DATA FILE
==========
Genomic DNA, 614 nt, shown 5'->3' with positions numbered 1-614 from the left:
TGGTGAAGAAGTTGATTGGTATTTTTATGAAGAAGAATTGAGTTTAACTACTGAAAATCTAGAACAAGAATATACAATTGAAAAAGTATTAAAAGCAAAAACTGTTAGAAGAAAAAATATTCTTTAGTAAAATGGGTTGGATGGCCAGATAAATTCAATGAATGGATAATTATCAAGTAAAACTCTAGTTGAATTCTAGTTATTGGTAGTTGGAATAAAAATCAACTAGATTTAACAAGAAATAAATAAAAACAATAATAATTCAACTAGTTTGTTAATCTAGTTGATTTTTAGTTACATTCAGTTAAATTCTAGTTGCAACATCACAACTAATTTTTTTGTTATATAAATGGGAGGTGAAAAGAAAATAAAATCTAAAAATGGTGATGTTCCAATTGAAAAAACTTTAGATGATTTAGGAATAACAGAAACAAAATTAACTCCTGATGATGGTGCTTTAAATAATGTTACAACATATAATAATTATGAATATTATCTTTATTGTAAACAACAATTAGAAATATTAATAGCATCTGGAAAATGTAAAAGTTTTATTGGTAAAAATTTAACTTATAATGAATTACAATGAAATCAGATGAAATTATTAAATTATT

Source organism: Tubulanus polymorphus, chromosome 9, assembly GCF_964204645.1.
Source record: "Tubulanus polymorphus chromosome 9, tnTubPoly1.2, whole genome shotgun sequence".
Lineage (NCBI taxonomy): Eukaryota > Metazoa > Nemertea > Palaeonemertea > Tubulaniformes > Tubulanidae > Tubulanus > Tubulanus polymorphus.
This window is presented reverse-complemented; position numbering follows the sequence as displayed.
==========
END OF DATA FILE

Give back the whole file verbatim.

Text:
Genomic DNA, 614 nt, shown 5'->3' with positions numbered 1-614 from the left:
TGGTGAAGAAGTTGATTGGTATTTTTATGAAGAAGAATTGAGTTTAACTACTGAAAATCTAGAACAAGAATATACAATTGAAAAAGTATTAAAAGCAAAAACTGTTAGAAGAAAAAATATTCTTTAGTAAAATGGGTTGGATGGCCAGATAAATTCAATGAATGGATAATTATCAAGTAAAACTCTAGTTGAATTCTAGTTATTGGTAGTTGGAATAAAAATCAACTAGATTTAACAAGAAATAAATAAAAACAATAATAATTCAACTAGTTTGTTAATCTAGTTGATTTTTAGTTACATTCAGTTAAATTCTAGTTGCAACATCACAACTAATTTTTTTGTTATATAAATGGGAGGTGAAAAGAAAATAAAATCTAAAAATGGTGATGTTCCAATTGAAAAAACTTTAGATGATTTAGGAATAACAGAAACAAAATTAACTCCTGATGATGGTGCTTTAAATAATGTTACAACATATAATAATTATGAATATTATCTTTATTGTAAACAACAATTAGAAATATTAATAGCATCTGGAAAATGTAAAAGTTTTATTGGTAAAAATTTAACTTATAATGAATTACAATGAAATCAGATGAAATTATTAAATTATT

Source organism: Tubulanus polymorphus, chromosome 9, assembly GCF_964204645.1.
Source record: "Tubulanus polymorphus chromosome 9, tnTubPoly1.2, whole genome shotgun sequence".
Lineage (NCBI taxonomy): Eukaryota > Metazoa > Nemertea > Palaeonemertea > Tubulaniformes > Tubulanidae > Tubulanus > Tubulanus polymorphus.
This window is presented reverse-complemented; position numbering follows the sequence as displayed.